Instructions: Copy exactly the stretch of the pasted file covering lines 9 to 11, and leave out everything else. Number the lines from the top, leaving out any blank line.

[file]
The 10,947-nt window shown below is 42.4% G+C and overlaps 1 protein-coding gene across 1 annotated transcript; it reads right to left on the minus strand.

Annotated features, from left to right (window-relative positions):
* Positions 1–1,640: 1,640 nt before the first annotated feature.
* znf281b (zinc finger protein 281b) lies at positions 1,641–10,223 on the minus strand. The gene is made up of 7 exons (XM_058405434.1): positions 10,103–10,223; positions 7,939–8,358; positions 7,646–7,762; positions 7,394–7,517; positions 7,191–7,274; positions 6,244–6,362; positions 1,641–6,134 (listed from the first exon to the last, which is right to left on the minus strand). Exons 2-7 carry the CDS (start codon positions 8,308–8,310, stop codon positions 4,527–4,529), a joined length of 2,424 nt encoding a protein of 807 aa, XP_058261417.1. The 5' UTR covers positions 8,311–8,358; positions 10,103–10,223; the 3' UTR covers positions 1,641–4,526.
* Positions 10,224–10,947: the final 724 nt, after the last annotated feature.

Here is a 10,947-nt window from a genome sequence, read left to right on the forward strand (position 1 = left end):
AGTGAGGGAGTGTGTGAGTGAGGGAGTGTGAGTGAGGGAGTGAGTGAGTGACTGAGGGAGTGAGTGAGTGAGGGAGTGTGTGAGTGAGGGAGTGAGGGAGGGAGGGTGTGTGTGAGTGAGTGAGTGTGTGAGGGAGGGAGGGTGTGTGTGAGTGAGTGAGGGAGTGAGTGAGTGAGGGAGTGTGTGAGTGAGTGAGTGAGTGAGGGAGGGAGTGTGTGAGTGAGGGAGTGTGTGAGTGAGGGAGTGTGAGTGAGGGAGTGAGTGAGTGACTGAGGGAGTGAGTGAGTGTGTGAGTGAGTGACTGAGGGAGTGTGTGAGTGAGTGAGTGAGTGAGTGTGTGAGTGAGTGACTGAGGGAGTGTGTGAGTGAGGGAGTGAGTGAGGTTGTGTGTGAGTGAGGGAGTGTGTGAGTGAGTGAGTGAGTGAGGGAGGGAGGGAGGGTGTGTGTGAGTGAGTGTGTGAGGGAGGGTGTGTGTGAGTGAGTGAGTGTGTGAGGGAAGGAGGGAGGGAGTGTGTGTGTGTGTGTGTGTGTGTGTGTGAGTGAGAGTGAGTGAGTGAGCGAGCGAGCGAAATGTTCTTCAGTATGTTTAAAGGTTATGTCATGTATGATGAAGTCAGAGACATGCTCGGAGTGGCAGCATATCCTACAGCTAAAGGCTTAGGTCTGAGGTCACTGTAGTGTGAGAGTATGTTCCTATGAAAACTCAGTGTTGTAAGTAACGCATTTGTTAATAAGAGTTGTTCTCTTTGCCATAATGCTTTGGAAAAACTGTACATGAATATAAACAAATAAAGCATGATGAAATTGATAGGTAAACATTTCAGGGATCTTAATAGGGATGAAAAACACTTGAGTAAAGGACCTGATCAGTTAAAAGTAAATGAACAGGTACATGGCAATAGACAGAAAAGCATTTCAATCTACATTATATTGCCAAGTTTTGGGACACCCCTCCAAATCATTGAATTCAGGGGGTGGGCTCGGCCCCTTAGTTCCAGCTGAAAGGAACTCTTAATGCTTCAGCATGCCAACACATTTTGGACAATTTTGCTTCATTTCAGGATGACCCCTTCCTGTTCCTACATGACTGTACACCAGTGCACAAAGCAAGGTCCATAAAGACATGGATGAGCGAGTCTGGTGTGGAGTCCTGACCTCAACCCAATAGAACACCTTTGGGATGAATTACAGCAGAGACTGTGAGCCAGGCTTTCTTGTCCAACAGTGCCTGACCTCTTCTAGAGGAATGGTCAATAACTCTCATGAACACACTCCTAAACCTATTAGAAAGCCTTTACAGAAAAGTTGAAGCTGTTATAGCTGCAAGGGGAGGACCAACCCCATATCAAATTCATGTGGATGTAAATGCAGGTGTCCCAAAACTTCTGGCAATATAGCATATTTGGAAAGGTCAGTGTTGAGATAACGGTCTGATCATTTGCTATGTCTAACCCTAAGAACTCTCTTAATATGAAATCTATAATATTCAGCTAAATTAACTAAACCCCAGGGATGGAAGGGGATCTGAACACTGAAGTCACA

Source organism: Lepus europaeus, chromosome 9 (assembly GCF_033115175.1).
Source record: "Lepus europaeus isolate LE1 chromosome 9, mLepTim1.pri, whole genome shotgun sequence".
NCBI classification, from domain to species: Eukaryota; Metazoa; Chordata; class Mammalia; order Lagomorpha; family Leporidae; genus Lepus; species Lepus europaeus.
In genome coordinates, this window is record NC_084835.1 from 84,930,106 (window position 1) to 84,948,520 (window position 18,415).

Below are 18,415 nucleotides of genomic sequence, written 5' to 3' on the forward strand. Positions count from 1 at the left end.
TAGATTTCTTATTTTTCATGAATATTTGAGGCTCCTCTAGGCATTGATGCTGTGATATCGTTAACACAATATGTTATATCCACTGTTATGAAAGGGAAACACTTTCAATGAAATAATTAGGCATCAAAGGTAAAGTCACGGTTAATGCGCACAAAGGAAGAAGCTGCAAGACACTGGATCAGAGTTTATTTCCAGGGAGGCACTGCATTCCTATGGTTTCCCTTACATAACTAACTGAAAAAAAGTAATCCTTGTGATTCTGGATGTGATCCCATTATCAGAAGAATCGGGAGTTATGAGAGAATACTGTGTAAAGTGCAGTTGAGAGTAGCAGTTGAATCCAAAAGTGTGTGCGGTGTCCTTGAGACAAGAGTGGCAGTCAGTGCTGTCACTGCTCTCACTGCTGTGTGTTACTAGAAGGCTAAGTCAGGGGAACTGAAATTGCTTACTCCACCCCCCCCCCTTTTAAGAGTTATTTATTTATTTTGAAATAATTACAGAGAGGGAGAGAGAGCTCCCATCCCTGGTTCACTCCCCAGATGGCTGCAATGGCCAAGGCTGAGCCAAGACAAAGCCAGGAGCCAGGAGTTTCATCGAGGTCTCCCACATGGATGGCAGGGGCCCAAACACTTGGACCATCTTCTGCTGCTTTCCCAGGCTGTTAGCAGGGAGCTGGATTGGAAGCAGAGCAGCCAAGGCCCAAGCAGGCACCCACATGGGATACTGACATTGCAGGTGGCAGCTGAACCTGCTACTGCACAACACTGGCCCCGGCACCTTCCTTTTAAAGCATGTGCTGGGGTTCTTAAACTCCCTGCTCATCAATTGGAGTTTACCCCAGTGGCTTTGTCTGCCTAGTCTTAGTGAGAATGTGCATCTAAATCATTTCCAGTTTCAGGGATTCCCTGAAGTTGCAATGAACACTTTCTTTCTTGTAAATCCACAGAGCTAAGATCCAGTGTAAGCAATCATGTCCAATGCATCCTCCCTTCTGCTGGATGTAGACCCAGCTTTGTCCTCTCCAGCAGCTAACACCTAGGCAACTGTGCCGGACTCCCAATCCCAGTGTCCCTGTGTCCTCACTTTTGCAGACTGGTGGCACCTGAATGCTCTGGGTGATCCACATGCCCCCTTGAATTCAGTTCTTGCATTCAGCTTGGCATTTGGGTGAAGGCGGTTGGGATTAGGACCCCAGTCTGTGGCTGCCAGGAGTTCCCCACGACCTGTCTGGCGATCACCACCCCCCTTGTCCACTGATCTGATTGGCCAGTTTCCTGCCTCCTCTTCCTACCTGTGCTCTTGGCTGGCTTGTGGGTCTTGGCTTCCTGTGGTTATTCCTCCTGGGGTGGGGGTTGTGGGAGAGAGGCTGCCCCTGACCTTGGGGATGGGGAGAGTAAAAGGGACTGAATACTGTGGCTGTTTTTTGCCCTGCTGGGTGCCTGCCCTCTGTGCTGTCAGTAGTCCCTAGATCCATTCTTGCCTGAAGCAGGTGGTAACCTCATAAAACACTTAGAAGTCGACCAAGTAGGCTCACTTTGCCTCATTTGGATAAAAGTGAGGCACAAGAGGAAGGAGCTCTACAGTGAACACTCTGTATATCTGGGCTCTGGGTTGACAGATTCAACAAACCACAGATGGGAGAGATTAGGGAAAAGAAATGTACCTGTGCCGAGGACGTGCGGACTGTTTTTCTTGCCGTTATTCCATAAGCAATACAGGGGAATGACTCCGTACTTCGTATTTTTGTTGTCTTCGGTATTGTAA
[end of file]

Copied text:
Source record: "Lepus europaeus isolate LE1 chromosome 9, mLepTim1.pri, whole genome shotgun sequence".
NCBI classification, from domain to species: Eukaryota; Metazoa; Chordata; class Mammalia; order Lagomorpha; family Leporidae; genus Lepus; species Lepus europaeus.
In genome coordinates, this window is record NC_084835.1 from 84,930,106 (window position 1) to 84,948,520 (window position 18,415).